Even though slugs frustrate gardeners everywhere, for me they fall into the category of “awesome” despite my gardener aspirations.  I’ll be the kind of gardener that loves garden-eating animals, like the hound dog loving the fox.  And it’s helpful that they eat cracked corn when none of the birds since April have touched it.  This explains to me the meaning behind that song I don’t understand, Jimmy cracked corn and I don’t care, because nobody cares about cracked corn except our slugs. It makes me feel good knowing these little cuties get to eat something that won’t bother any gardeners.  When this bag of cracked corn runs out I can go buy birdseed the birds will eat, like black sunflower seeds.

Waffles the Raccoon has a very cute baby!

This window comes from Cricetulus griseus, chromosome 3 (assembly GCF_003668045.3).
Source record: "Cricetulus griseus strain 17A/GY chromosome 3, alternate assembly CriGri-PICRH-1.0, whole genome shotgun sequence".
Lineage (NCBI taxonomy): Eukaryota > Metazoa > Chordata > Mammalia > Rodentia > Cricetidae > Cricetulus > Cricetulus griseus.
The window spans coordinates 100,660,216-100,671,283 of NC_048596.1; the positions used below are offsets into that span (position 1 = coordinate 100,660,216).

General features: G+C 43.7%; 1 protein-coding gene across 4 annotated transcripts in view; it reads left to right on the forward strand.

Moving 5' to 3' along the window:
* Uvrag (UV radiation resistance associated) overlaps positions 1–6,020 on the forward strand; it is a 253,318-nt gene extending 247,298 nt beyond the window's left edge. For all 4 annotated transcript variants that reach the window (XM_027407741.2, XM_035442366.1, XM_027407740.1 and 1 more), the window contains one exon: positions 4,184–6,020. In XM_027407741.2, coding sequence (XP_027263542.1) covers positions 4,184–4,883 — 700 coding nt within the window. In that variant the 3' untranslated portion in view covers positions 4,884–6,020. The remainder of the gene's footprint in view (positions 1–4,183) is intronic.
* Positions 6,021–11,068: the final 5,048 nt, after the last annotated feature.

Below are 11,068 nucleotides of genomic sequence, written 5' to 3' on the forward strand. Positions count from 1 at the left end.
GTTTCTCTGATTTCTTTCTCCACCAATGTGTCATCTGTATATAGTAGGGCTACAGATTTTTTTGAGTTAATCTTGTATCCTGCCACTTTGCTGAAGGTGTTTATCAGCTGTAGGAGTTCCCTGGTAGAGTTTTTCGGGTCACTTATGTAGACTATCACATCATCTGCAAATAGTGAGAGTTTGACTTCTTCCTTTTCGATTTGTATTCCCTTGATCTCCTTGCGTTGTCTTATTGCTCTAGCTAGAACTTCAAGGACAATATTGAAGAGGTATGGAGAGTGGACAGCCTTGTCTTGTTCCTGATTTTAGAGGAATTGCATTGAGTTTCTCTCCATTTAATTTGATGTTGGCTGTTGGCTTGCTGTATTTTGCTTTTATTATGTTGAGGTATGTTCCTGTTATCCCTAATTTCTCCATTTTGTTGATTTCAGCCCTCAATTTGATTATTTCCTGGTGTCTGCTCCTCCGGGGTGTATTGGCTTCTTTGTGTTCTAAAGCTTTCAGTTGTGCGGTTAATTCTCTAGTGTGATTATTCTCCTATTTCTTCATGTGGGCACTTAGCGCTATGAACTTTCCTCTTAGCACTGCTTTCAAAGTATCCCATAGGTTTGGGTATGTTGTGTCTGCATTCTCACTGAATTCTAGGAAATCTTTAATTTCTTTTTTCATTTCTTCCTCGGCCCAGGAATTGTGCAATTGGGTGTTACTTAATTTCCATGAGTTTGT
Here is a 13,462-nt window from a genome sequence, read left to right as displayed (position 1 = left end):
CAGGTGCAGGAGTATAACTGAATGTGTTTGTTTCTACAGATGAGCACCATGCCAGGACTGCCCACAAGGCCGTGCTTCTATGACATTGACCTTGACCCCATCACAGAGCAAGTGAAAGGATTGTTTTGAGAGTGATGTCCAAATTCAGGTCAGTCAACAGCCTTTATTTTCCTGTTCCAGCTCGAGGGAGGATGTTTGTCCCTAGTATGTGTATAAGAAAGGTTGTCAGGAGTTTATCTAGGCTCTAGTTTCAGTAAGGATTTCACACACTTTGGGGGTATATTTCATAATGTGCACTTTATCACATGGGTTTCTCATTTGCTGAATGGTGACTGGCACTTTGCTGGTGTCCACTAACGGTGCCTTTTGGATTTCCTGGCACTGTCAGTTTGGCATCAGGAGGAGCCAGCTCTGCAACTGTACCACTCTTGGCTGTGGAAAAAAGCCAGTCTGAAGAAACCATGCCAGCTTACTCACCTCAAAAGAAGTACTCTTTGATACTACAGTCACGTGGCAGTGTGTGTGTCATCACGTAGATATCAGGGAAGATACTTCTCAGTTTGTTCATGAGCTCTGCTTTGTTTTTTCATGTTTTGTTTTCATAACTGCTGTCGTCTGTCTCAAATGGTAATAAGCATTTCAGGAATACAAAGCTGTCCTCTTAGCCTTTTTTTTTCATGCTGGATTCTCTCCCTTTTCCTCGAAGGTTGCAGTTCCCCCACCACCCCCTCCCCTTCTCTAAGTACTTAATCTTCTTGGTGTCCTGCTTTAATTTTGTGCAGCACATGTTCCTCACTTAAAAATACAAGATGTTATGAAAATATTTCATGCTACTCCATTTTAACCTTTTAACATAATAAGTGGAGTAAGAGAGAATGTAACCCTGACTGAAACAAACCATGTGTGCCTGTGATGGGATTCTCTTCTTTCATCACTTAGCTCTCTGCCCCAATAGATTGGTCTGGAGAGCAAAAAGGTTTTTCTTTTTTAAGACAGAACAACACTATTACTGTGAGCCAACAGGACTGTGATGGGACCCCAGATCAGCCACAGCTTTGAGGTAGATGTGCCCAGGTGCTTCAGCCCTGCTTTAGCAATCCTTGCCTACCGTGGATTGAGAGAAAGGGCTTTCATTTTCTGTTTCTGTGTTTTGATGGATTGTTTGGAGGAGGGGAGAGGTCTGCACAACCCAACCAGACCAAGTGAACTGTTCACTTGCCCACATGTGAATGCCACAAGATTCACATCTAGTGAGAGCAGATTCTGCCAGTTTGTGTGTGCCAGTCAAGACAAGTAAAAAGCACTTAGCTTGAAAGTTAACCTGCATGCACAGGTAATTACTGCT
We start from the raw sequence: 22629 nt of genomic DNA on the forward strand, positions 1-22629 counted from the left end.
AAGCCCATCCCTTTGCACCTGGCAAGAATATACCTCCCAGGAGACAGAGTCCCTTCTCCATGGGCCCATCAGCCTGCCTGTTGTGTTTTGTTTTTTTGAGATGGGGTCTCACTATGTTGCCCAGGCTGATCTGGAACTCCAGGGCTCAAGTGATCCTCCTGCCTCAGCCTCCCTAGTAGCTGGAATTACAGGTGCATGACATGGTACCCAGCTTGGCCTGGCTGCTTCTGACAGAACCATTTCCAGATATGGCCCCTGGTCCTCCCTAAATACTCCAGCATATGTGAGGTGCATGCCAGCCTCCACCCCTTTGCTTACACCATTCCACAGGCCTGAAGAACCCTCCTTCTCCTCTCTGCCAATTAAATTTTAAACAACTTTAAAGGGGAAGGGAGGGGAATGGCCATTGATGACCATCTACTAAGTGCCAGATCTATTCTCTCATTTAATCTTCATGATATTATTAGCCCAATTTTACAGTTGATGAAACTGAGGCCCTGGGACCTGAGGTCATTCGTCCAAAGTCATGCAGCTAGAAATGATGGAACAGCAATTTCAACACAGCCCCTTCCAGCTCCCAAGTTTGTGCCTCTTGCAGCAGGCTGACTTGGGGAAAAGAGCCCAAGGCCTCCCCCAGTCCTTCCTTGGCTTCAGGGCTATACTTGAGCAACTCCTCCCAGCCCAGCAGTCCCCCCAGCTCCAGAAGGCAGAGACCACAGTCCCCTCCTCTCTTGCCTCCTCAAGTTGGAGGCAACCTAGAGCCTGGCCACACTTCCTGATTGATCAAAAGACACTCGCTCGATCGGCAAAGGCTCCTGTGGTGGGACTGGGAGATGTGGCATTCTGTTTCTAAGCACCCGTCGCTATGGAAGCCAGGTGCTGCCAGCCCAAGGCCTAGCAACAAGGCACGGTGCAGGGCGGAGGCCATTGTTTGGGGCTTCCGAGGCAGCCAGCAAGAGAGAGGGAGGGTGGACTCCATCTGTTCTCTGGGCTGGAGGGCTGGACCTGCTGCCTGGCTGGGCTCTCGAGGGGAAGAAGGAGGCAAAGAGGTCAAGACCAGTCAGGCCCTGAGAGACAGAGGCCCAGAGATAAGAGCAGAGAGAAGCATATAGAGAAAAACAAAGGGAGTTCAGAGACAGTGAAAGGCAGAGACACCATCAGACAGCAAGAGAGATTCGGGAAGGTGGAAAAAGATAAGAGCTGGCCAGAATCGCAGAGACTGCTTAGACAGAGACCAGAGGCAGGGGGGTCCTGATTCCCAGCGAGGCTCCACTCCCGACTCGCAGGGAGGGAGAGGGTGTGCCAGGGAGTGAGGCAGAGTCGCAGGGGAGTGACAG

Pancake the baby raccoon!

There’s one baby raccoon in particular who likes to explore.  She, or he, is quite an attractive, curious animal, with fluffier fur, a perfectly poofy ring tail, and very black fur around the eyes.  We’ve decided to name him, or her, Pancake!

Pancake enjoys visiting our backyard every morning and evening, often coming alone.  Pancake will roll around on the deck near the cat food, licking its little raccoon paws.  One day, I was standing outside our front door and Pancake was en route to the woods following the raccoon parade of mom and four siblings.  All the other raccoons fled as soon as they heard me, but Pancake froze in place, curious.  Sniffing the air, Pancake posed for this picture.  Raccoons are incredibly intelligent and I wonder what Pancake thinks of me.  It’s a moment I’ll never forget!

We have a groundhog!

Today I’m celebrating our very large ground-dwelling critter who munches our compost.  Thanks to Disney’s Bambi II, when little rabbits jump up and down singing “groundhog, groundhog!” I’m very fond of groundhogs. View full article »